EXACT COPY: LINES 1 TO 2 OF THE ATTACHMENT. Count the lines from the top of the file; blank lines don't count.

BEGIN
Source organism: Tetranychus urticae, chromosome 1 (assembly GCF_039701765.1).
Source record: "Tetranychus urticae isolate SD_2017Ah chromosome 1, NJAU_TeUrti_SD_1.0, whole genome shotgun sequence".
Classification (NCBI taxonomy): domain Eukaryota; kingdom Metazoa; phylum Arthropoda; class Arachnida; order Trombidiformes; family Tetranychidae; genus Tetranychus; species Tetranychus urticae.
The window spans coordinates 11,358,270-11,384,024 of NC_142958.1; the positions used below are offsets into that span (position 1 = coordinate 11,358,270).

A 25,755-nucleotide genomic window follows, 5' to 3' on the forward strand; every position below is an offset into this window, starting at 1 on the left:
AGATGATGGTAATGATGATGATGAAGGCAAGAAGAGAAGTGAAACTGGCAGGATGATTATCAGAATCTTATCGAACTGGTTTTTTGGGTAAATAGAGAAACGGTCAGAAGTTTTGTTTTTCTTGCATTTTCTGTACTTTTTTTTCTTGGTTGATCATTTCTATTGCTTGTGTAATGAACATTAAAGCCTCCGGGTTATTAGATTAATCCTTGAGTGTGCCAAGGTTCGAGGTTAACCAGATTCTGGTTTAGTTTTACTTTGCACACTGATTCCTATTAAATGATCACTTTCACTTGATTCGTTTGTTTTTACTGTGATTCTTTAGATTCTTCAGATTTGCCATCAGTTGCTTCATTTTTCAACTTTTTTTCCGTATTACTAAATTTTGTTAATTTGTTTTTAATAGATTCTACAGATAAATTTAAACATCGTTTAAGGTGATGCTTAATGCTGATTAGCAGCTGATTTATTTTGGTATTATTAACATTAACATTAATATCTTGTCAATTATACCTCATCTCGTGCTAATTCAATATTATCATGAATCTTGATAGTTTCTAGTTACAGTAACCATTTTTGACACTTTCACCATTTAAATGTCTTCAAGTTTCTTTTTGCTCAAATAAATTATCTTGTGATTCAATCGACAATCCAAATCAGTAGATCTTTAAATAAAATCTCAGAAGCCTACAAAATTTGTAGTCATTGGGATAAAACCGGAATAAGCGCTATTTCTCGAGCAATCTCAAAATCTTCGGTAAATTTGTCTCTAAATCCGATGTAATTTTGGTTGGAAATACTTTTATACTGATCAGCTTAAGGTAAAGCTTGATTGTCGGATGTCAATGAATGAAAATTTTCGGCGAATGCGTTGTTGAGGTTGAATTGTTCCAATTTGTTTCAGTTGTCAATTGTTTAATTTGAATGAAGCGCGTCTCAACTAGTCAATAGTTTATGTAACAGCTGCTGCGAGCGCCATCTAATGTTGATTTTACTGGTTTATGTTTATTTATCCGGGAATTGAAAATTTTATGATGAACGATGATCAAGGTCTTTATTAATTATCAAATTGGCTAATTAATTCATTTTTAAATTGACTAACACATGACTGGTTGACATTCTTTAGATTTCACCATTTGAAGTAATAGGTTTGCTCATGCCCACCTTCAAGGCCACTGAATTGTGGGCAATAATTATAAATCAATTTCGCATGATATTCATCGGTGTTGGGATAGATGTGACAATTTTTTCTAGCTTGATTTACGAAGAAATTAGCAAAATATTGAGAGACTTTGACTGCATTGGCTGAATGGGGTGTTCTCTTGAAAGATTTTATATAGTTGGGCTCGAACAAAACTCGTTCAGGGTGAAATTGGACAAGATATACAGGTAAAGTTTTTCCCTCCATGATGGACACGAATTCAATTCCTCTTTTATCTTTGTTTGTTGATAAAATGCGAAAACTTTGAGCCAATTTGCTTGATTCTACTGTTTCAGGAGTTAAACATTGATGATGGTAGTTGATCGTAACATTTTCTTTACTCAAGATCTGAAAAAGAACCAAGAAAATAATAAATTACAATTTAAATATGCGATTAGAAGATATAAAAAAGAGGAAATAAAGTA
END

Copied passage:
Source organism: Tetranychus urticae, chromosome 1 (assembly GCF_039701765.1).
Source record: "Tetranychus urticae isolate SD_2017Ah chromosome 1, NJAU_TeUrti_SD_1.0, whole genome shotgun sequence".